Comblat-le-Château, the Meadow (Le Pré), Opus 161
Paul Signac ( French, 1863 - 1935 )
- June–July 1887
A meadow dotted with trees is separated from a rustic house by a low fence. A sweeping view of a valley fills the distance. The subtle gradations of the sky impart a strong sense of atmosphere to the open landscape. This painting represents the small town of Comblat-le-Château in the Auvergne, in south-central France. Paul Signac described it in a letter as "a fairy-tale valley enclosed between splendid mountains." He spent about six weeks there in the summer of 1887, working outdoors, and made a series of five canvases of Comblat, as well as several oil sketches. Signac painted the valley of Comblat during the first crucial years of the neo-impressionist movement. He was working at that time directly under the influence of Georges Seurat and had enthusiastically adopted his laborious and exacting pointillist technique, painting small dots of pure, unmixed color side by side on the canvas and allowing these pure points of color to blend in the eye of the viewer, rather than on the painter's palette.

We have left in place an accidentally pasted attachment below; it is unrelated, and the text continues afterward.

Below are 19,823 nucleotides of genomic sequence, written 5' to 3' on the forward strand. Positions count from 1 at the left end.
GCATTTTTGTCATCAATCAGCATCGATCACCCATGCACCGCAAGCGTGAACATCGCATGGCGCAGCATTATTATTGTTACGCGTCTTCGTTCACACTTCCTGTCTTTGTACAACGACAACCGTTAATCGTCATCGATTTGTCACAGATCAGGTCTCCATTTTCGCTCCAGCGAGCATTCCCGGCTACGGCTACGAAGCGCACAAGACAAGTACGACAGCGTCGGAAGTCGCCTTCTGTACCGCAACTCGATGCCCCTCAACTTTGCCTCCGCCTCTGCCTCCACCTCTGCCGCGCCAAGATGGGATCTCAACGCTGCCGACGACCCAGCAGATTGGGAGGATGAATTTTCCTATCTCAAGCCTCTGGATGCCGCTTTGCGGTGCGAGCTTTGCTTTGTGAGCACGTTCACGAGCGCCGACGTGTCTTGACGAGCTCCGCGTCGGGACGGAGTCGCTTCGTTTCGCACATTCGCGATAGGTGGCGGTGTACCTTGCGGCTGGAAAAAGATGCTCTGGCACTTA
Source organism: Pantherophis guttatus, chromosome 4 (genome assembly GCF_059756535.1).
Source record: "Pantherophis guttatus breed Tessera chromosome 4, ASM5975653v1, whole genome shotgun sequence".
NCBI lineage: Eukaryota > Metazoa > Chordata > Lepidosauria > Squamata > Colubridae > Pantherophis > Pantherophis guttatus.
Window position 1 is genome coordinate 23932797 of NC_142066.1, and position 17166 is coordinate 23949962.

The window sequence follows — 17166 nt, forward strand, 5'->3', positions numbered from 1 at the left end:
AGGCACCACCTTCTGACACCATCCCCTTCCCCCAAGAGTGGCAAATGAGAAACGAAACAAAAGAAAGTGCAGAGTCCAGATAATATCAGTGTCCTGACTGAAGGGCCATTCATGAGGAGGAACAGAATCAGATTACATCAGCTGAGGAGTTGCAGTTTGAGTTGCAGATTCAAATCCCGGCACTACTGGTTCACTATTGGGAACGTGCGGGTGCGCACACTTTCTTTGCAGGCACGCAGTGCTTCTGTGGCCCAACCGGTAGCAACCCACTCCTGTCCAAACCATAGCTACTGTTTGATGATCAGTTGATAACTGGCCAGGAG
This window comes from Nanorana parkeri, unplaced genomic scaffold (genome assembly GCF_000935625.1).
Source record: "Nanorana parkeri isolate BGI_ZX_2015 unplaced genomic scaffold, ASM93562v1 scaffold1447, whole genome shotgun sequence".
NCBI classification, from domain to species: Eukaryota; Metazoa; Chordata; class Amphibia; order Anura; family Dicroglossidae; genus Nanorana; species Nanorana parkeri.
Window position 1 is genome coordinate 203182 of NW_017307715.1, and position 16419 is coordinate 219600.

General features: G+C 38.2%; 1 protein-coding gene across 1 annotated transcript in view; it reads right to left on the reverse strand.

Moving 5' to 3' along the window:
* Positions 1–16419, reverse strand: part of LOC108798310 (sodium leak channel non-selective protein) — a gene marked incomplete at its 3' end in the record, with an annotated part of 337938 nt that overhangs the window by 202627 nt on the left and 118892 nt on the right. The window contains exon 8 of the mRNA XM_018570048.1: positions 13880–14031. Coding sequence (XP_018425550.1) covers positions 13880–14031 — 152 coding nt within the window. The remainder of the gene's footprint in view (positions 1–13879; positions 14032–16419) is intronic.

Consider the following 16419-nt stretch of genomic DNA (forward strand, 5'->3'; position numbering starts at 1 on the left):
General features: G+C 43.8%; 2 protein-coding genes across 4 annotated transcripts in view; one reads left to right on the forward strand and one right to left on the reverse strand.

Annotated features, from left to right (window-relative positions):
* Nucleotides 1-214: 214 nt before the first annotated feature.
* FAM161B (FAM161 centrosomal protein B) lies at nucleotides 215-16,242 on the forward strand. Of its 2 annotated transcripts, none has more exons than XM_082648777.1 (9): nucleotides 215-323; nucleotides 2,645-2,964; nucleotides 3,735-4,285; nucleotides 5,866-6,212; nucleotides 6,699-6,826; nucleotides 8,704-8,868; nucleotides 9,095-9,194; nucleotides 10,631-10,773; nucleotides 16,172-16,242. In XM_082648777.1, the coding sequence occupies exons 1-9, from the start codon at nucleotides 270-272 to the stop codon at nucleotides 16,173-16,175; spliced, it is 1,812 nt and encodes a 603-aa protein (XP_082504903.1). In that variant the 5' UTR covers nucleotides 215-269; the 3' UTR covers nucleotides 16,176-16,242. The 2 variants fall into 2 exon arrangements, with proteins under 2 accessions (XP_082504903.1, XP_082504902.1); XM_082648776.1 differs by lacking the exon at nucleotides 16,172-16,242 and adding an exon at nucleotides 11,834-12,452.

Heather MacDonald, DMA label copy, 2010.